In my industry, big brands and large organizations looking to hire public relations (PR) agencies will often select a large PR company. One of the main reasons these companies do this is because it’s safe. The thinking is that if the agency is as big as it is, then it must be doing something right.
But before hiring a PR firm with offices around the world and with scores of people working at each location, consider the following:
Costs: At large PR firms with satellite locations, office space, and employees cost a lot of money. When a company hires a large PR firm, as much as one-half or more of what you pay the PR agency goes to overhead, not to the people working on your company’s behalf.
Teams: Team and multi-staff collaboration is the way many big brands operate today; well, so do large PR agencies. The problem is that combining these teams often ends up with many people talking at each other, with little getting done. This means collaboration can be complex.
Cultures: Related to the “team” issue is company culture. If the client has half a dozen people on its team and the PR agency has half a dozen people on its team, guess what happens? Both companies have diverse cultures that may not mesh all that well. This makes it harder to get things done and often results in an unhappy customer. With a smaller marketing PR firm with just a few people, blending into a large client’s company culture is typically not a problem.
Specialists: One reason those big PR firms get so big is that they are involved with a variety of different industries—from restaurants and healthcare to high-tech and travel. While they may have people who know specific sectors, the same people promoting healthcare, for instance, may also be on the team focusing on travel PR. No one specializes in any one industry. It’s always best to work with marketing content creators that are specialists. A small communications company that focuses on just a couple of industries is invariably a specialist in those industries.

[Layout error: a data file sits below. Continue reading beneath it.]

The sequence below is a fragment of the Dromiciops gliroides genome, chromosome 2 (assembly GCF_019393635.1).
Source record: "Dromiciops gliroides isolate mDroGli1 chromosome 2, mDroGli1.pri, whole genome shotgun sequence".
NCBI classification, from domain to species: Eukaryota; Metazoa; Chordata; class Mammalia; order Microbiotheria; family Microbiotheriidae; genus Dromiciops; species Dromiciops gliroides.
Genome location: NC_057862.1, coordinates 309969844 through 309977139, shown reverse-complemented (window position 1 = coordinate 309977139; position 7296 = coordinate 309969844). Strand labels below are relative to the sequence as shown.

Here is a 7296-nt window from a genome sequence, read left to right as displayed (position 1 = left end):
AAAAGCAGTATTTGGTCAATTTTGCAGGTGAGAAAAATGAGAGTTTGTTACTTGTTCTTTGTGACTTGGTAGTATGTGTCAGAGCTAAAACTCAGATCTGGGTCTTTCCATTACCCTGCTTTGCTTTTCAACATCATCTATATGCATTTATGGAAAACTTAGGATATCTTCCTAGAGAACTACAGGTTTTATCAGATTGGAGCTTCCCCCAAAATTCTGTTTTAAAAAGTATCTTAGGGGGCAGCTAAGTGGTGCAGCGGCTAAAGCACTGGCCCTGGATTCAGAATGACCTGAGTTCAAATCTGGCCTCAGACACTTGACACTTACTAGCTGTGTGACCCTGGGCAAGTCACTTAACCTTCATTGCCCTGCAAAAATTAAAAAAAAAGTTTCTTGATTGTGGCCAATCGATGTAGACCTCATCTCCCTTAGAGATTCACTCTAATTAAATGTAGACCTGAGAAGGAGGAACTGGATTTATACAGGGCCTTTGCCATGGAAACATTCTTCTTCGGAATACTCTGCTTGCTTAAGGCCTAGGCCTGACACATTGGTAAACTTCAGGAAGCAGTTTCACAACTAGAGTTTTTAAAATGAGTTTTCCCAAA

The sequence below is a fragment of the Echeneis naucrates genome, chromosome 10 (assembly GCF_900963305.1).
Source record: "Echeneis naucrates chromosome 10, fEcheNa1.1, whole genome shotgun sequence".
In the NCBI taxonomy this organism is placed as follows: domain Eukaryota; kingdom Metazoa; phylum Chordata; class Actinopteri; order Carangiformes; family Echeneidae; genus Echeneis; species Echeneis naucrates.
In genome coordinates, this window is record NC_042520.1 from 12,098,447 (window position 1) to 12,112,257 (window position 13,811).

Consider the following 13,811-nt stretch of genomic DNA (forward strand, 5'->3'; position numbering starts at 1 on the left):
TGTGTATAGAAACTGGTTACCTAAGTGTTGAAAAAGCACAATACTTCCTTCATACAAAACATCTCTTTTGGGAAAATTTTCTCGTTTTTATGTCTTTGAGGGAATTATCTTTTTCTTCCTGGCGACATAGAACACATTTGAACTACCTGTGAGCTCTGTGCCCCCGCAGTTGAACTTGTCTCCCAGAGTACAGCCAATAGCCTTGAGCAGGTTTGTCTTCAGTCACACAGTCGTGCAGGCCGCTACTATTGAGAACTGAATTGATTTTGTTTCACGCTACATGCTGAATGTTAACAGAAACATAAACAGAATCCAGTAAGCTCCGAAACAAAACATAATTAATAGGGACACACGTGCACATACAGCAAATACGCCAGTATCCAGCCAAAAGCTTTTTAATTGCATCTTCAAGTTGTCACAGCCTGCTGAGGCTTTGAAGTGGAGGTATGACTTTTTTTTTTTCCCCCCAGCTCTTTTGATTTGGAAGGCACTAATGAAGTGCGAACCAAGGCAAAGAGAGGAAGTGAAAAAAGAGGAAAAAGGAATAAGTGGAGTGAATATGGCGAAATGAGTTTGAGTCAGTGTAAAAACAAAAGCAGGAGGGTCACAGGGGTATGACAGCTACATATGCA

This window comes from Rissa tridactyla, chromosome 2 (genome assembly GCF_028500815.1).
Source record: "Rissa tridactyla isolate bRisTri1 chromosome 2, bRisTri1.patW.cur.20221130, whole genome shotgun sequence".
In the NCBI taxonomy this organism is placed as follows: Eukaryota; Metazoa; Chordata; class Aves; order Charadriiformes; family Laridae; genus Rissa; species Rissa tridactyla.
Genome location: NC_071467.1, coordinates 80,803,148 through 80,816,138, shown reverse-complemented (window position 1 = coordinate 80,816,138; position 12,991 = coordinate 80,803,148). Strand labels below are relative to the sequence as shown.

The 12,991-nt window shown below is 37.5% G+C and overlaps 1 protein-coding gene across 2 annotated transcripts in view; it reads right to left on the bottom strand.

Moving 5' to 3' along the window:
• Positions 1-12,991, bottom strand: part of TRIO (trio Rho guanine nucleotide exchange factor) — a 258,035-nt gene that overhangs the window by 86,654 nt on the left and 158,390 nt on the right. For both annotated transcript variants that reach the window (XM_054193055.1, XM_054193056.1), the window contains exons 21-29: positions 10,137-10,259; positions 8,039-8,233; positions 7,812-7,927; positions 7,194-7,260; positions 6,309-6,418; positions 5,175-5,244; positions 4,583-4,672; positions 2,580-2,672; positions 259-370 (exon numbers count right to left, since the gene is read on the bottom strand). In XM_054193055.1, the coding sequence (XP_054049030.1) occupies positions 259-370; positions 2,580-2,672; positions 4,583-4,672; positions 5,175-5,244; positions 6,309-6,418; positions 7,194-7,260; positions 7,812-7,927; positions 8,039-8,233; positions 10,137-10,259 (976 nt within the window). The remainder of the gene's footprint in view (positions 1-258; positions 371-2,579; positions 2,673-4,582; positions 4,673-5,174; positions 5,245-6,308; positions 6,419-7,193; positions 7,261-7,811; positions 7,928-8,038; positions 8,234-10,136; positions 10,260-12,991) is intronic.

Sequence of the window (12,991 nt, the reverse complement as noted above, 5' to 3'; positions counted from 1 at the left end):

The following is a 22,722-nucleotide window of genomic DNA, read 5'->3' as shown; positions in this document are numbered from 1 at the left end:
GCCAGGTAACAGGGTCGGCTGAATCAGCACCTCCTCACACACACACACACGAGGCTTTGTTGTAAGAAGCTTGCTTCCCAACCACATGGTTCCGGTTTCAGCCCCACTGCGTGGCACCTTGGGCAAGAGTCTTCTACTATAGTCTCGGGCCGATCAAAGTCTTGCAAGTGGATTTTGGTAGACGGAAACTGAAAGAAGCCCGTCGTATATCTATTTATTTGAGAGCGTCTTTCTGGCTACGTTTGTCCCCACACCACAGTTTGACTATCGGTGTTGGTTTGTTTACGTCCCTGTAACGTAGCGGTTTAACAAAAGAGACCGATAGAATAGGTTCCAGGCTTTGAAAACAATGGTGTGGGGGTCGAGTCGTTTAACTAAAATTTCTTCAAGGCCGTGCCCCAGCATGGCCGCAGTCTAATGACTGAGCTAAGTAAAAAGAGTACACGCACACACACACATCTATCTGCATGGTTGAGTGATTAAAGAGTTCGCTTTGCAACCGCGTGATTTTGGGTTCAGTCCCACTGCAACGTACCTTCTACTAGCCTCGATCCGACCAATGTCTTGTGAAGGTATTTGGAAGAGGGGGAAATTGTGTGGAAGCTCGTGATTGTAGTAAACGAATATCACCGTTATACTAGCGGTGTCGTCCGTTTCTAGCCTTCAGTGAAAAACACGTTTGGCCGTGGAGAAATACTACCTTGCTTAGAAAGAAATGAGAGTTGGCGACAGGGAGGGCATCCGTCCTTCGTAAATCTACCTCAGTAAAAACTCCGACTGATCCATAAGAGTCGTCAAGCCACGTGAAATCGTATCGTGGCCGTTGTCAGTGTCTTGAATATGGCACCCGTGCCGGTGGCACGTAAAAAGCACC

Faster: As referenced earlier, smaller firms tend to get things done more quickly. Instead of having a couple of dozen clients, a smaller firm may have only a few. When a smaller PR agency works on your projects, your company becomes its only focus.
Go deeper: Because large firms will likely have many projects on the burner, it can be difficult for them to go behind the scenes and learn about a client’s products and services. I know of one small PR firm whose client was a vacuum cleaner manufacturer. To understand the machines from the inside out, the PR firm’s owner worked on the assembly line for a couple of days, seeing how the machines were put together, what each component played, quality control procedures, and even how the machines were packaged. And he did this on his own time. It’s unlikely a large PR firm would do this—unless the client was paying amply for the visit.
Big Brands Need Small PR Risk Takers
We should add one more benefit for big brands that select small PR firms: a smaller PR firm is typically more of a risk-taker. Just the fact that they are on their own indicates they are risk-takers.
They are often more likely to work with a start-up company, getting incredibly involved with their products and services. Many times, large companies are afraid to take such risks. It’s just not “safe,” and if things don’t work out, heads will roll.
Further, because they are already risk-takers, smaller PR firms often produce new, innovative, and possibly unusual ideas and strategies that big agencies would be hesitant to try.
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